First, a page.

Myself and Michael are becoming increasingly concerned with the plastic problem our oceans are facing today.
Plastic. Humankinds’ material answer to endurance, flexibility, lightweight, being low cost and waterproof. In the aquarium hobby, when receiving a coral from shipping, its usually in a plastic pot/bag, wrapped in bubble wrap and encapsulated in a polystyrene box. The contents are most often discarded, with most of these plastic items not recyclable at all, they are in fact single use. Regardless of if you have a return policy for your pots, more often than not some customers find it too much trouble, not to mention the additional carbon footprint posed by the reshipping. This is simply not a sustainable answer to the plastic problem for coral shipping, nor should it be claimed to be.
Data from Plastics Europe reported a production of 335 million tons of plastic, with that figure estimated to increase to 33 billion tons in 2050. By that point, an estimated 12,000 million metric tons of plastic waste will have been accumulated in the natural environment and in landfills (Razeghi et al., 2021). This figure has only been worsened by a sharp increase in plastic production for face masks, PPE such as gloves and aprons, and plastic bags, because of the COVID-19 pandemic (Razeghi., Gorrasi et al. 2020).
Once plastics are discharged into aquatic environments, they can persist for up to 50 years, in some cases complete mineralisation can take hundreds, if not thousands of years. Recently, ingestion of microplastics in fish and shellfish have been documented. Ingested plastics may result in physical damage in relation to hazardous chemicals derived from additives in their formulation products. In addition, hydrophobic chemicals from surrounding seawater may absorb onto microplastics surface (as documented by the International Pellet Watch programme), thus causing further health complications (Matsuguma et al., 2017).
I myself am researching Microplastic transportation via sewers and pipe networks. Thus far the findings have been truly terrible. Therefore, I could not forgive myself (while Mike shares the same opinion) if I succumbed to greed and used these cheap unsustainable packaging products, in the name of profit. After literally months of researching alternatives (which was disappointingly very difficult to do), we have the sustainable Solution.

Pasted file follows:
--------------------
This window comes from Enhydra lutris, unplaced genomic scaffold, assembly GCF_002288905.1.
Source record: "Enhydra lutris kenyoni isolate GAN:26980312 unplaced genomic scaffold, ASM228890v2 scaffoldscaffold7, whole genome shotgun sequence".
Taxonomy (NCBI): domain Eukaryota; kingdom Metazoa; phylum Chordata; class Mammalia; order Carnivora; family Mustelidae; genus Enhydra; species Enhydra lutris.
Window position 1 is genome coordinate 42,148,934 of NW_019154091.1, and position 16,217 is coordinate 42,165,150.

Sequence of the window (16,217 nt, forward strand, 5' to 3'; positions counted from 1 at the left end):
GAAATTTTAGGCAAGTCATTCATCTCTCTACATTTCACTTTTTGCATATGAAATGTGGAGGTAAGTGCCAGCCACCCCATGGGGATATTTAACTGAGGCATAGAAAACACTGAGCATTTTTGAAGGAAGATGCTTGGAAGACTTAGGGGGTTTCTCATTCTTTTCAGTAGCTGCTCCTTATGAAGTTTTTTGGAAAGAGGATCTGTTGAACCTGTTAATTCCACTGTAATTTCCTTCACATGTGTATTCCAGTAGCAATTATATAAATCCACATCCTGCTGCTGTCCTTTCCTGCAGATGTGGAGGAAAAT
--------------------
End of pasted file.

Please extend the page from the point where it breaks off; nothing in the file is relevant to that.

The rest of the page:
So what is the recipe?
- our boxes are made out of 100% recycled materials from previous boxes
2. We use waterproof glass jars on all small frags, while we aim to find a supplier for larger glass jars for larger frags.
3. Finally we wrap the glass jars, containing corals in layered sheep’s wool insulation
We then place a 40 hour heat pack inside the box, with your receipt and full acclimatisation instructions. Our packaging is much more sustainable than any other alternatives out there, that I have seen. See the below demo video:
Therefore, if I maybe so bullish to say so, FragTrade has the most sustainable mail order coral packaging in the world. I cannot emphasise this enough, we simply want to lead by example and show you the customer, and any other mail order coral businesses, you can package your corals sustainably. People are in the marine hobby for the sheer natural beauty and passion for corals and fish.
Would you want single use plastics littering your reef?
The answer, I hope, is no. So lets be sustainable in this luxury of a hobby. If we are, then, although a small difference, if you times it by hundreds if not thousands of orders, we and you, can make a massive difference, one sustainable frag, with one sustainable package at a time. For more information on threats to coral reefs posed by plastic, please visit https://blueocean.net/plastic-pollution-poses-peril-to-coral-reefs/
Thanks for reading, and keep fragging your way to a sustainable hobby, with FragTrade!
THE BELOW REFERENCES ARE HERE IF YOU WISH TO READ FURTHER
Matsuguma, Y., Takada, H., Kumata, H., Kanke, H., Sakurai, S., Suzuki, T., Itoh, M., Okazaki, Y., Boonyatumanond, R., Zakaria, M. P., Weerts, S., & Newman, B. (2017). Microplastics in Sediment Cores from Asia and Africa as Indicators of Temporal Trends in Plastic Pollution. Archives of Environmental Contamination and Toxicology, 73(2), 230–239. https://doi.org/10.1007/s00244-017-0414-9
Razeghi, N., Hamidian, A. H., Wu, C., Zhang, Y., & Yang, M. (2021). Microplastic sampling techniques in freshwaters and sediments: A review. Environmental Chemistry Letters, 19(6), 4225–4252. https://doi.org/10.1007/s10311-021-01227-6